Hundreds of Bangladesh's Islamic religious schools to be brought into the mainstream secular education system in a revamp costing $70m.
Bangladesh to reform madrassas by folding religious schools into secular system
DHAKA // Bangladesh is planning to integrate hundreds of Islamic religious schools into the mainstream secular education system in a revamp costing $70 million (Dh257m).
As many as five million children, out of a total of 32 million pupils, study at madrassas, but a 2010 government study found that they score significantly lower in subjects such as English and maths than youngsters at mainstream schools.
The overhaul seeks to improve the quality of education offered at madrassas by training Islamic teachers and bringing facilities up to national standards.
An education ministry spokesman, Subdoh Chandra Dhali, said: "Madrassas will be able to train their teachers in subjects such as English, science, information technology and mathematics."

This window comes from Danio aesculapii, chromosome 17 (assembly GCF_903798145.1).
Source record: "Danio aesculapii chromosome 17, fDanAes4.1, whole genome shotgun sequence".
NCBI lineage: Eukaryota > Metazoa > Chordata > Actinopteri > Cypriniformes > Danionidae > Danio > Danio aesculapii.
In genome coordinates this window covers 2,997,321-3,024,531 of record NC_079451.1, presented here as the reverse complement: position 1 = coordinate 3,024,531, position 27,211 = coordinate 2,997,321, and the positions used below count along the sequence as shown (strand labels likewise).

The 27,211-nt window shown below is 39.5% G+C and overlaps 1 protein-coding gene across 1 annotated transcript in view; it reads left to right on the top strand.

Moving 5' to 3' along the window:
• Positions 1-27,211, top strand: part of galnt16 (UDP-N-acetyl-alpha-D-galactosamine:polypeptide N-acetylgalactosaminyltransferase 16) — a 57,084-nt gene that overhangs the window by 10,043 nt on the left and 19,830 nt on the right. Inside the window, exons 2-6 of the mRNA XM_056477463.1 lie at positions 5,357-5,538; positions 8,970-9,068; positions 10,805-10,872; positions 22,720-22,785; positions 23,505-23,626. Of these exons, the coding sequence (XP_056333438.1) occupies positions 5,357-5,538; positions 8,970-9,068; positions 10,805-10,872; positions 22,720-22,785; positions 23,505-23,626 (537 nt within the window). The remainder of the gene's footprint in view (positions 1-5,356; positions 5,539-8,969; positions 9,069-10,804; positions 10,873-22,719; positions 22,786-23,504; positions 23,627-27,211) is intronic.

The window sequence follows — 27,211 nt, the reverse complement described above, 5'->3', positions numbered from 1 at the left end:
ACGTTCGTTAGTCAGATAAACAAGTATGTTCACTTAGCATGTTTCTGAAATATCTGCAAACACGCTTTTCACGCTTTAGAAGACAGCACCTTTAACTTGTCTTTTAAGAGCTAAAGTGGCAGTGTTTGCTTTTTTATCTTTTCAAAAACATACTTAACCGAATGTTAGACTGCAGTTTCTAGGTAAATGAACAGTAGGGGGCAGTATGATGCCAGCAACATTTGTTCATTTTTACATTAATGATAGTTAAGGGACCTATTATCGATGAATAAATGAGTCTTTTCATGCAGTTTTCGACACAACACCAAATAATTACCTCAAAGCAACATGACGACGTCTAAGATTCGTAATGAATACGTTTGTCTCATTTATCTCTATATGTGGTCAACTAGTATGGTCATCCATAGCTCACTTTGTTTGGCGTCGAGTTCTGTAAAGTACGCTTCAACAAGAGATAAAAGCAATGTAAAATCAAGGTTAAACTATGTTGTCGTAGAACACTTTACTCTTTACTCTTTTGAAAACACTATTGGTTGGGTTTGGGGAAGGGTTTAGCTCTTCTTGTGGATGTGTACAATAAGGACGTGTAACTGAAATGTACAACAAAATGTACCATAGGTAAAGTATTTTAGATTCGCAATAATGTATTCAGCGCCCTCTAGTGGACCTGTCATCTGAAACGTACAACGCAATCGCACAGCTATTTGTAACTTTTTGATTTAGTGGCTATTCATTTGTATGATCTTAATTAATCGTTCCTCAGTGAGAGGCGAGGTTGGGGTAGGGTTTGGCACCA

The project, which is being financed by the Asian Development Bank, aims to bring madrassas - which critics say encourage hardline Islam - more closely into the mainstream school system.
"The aim is to gradually reform and modernise this age-old education system," the official said.
The project is a continuation of a programme launched last year by Bangladesh's secular government to reform madrassas, including the introduction of compulsory lessons in science, English and information technology.
The government now funds some madrassas in exchange for control over the curriculum and greater flexibility over admittance, including allowing girls to study at the traditionally all-male seminaries.